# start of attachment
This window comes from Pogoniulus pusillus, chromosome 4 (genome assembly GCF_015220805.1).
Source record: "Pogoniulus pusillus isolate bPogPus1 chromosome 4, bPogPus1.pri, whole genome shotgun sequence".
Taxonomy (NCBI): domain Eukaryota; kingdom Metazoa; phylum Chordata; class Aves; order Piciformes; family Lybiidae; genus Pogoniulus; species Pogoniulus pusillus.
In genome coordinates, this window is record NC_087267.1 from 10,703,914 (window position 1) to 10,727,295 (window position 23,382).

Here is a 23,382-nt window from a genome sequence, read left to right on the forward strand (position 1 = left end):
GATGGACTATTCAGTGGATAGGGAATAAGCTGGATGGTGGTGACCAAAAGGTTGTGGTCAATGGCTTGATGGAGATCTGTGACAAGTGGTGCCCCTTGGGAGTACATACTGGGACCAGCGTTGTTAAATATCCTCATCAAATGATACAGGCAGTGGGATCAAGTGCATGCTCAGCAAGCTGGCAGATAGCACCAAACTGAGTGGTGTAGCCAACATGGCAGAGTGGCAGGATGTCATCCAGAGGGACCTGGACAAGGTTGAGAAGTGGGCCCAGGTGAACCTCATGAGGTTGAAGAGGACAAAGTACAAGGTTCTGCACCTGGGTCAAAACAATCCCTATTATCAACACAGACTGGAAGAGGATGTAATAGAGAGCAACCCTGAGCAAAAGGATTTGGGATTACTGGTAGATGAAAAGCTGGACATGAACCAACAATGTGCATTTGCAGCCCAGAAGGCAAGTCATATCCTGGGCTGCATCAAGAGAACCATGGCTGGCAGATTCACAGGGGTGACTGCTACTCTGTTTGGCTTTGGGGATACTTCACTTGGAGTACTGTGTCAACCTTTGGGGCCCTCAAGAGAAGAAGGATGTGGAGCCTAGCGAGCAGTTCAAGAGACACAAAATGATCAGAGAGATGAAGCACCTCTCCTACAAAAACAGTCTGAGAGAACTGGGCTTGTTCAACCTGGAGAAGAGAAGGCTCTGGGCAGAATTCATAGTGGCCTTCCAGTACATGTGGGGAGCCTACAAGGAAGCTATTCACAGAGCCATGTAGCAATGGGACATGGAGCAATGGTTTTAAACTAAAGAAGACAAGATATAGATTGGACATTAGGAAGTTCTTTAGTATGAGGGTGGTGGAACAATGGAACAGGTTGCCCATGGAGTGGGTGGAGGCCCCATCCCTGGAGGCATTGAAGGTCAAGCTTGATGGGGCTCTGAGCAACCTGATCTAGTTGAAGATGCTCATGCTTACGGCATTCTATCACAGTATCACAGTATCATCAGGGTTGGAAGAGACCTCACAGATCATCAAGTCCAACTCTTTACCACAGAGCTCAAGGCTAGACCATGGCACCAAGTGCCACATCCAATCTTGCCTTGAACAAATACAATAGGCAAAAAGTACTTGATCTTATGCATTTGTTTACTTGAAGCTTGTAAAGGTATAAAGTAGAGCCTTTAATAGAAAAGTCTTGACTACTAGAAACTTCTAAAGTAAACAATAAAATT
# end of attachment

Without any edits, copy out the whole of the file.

This window comes from Pogoniulus pusillus, chromosome 4 (genome assembly GCF_015220805.1).
Source record: "Pogoniulus pusillus isolate bPogPus1 chromosome 4, bPogPus1.pri, whole genome shotgun sequence".
Taxonomy (NCBI): domain Eukaryota; kingdom Metazoa; phylum Chordata; class Aves; order Piciformes; family Lybiidae; genus Pogoniulus; species Pogoniulus pusillus.
In genome coordinates, this window is record NC_087267.1 from 10,703,914 (window position 1) to 10,727,295 (window position 23,382).

Here is a 23,382-nt window from a genome sequence, read left to right on the forward strand (position 1 = left end):
GATGGACTATTCAGTGGATAGGGAATAAGCTGGATGGTGGTGACCAAAAGGTTGTGGTCAATGGCTTGATGGAGATCTGTGACAAGTGGTGCCCCTTGGGAGTACATACTGGGACCAGCGTTGTTAAATATCCTCATCAAATGATACAGGCAGTGGGATCAAGTGCATGCTCAGCAAGCTGGCAGATAGCACCAAACTGAGTGGTGTAGCCAACATGGCAGAGTGGCAGGATGTCATCCAGAGGGACCTGGACAAGGTTGAGAAGTGGGCCCAGGTGAACCTCATGAGGTTGAAGAGGACAAAGTACAAGGTTCTGCACCTGGGTCAAAACAATCCCTATTATCAACACAGACTGGAAGAGGATGTAATAGAGAGCAACCCTGAGCAAAAGGATTTGGGATTACTGGTAGATGAAAAGCTGGACATGAACCAACAATGTGCATTTGCAGCCCAGAAGGCAAGTCATATCCTGGGCTGCATCAAGAGAACCATGGCTGGCAGATTCACAGGGGTGACTGCTACTCTGTTTGGCTTTGGGGATACTTCACTTGGAGTACTGTGTCAACCTTTGGGGCCCTCAAGAGAAGAAGGATGTGGAGCCTAGCGAGCAGTTCAAGAGACACAAAATGATCAGAGAGATGAAGCACCTCTCCTACAAAAACAGTCTGAGAGAACTGGGCTTGTTCAACCTGGAGAAGAGAAGGCTCTGGGCAGAATTCATAGTGGCCTTCCAGTACATGTGGGGAGCCTACAAGGAAGCTATTCACAGAGCCATGTAGCAATGGGACATGGAGCAATGGTTTTAAACTAAAGAAGACAAGATATAGATTGGACATTAGGAAGTTCTTTAGTATGAGGGTGGTGGAACAATGGAACAGGTTGCCCATGGAGTGGGTGGAGGCCCCATCCCTGGAGGCATTGAAGGTCAAGCTTGATGGGGCTCTGAGCAACCTGATCTAGTTGAAGATGCTCATGCTTACGGCATTCTATCACAGTATCACAGTATCATCAGGGTTGGAAGAGACCTCACAGATCATCAAGTCCAACTCTTTACCACAGAGCTCAAGGCTAGACCATGGCACCAAGTGCCACATCCAATCTTGCCTTGAACAAATACAATAGGCAAAAAGTACTTGATCTTATGCATTTGTTTACTTGAAGCTTGTAAAGGTATAAAGTAGAGCCTTTAATAGAAAAGTCTTGACTACTAGAAACTTCTAAAGTAAACAATAAAATT